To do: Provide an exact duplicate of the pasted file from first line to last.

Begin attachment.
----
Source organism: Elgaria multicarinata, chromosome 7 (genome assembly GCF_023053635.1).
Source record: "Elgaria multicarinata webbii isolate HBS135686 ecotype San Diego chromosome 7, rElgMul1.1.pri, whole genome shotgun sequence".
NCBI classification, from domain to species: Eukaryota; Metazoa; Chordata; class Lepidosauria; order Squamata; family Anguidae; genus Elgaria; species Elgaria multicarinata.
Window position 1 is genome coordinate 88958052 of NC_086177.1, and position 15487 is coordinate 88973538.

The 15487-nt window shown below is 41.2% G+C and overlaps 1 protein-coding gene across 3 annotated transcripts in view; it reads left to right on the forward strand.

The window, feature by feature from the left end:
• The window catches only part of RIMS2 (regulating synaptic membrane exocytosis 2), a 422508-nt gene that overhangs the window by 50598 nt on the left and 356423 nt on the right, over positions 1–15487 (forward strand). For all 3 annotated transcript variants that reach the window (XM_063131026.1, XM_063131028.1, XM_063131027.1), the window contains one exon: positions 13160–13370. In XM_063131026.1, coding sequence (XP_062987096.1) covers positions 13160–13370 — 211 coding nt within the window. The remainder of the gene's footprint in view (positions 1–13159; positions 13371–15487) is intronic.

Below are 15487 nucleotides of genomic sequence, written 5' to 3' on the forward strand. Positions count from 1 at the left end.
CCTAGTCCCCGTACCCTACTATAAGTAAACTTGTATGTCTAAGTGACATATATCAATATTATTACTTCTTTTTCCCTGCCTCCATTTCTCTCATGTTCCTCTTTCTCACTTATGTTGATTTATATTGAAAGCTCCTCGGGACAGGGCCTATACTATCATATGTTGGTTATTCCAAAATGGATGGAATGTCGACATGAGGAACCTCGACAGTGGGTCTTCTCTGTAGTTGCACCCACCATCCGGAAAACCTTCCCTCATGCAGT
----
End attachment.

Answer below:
Source organism: Elgaria multicarinata, chromosome 7 (genome assembly GCF_023053635.1).
Source record: "Elgaria multicarinata webbii isolate HBS135686 ecotype San Diego chromosome 7, rElgMul1.1.pri, whole genome shotgun sequence".
NCBI classification, from domain to species: Eukaryota; Metazoa; Chordata; class Lepidosauria; order Squamata; family Anguidae; genus Elgaria; species Elgaria multicarinata.
Window position 1 is genome coordinate 88958052 of NC_086177.1, and position 15487 is coordinate 88973538.

The 15487-nt window shown below is 41.2% G+C and overlaps 1 protein-coding gene across 3 annotated transcripts in view; it reads left to right on the forward strand.

The window, feature by feature from the left end:
• The window catches only part of RIMS2 (regulating synaptic membrane exocytosis 2), a 422508-nt gene that overhangs the window by 50598 nt on the left and 356423 nt on the right, over positions 1–15487 (forward strand). For all 3 annotated transcript variants that reach the window (XM_063131026.1, XM_063131028.1, XM_063131027.1), the window contains one exon: positions 13160–13370. In XM_063131026.1, coding sequence (XP_062987096.1) covers positions 13160–13370 — 211 coding nt within the window. The remainder of the gene's footprint in view (positions 1–13159; positions 13371–15487) is intronic.

Below are 15487 nucleotides of genomic sequence, written 5' to 3' on the forward strand. Positions count from 1 at the left end.
CCTAGTCCCCGTACCCTACTATAAGTAAACTTGTATGTCTAAGTGACATATATCAATATTATTACTTCTTTTTCCCTGCCTCCATTTCTCTCATGTTCCTCTTTCTCACTTATGTTGATTTATATTGAAAGCTCCTCGGGACAGGGCCTATACTATCATATGTTGGTTATTCCAAAATGGATGGAATGTCGACATGAGGAACCTCGACAGTGGGTCTTCTCTGTAGTTGCACCCACCATCCGGAAAACCTTCCCTCATGCAGT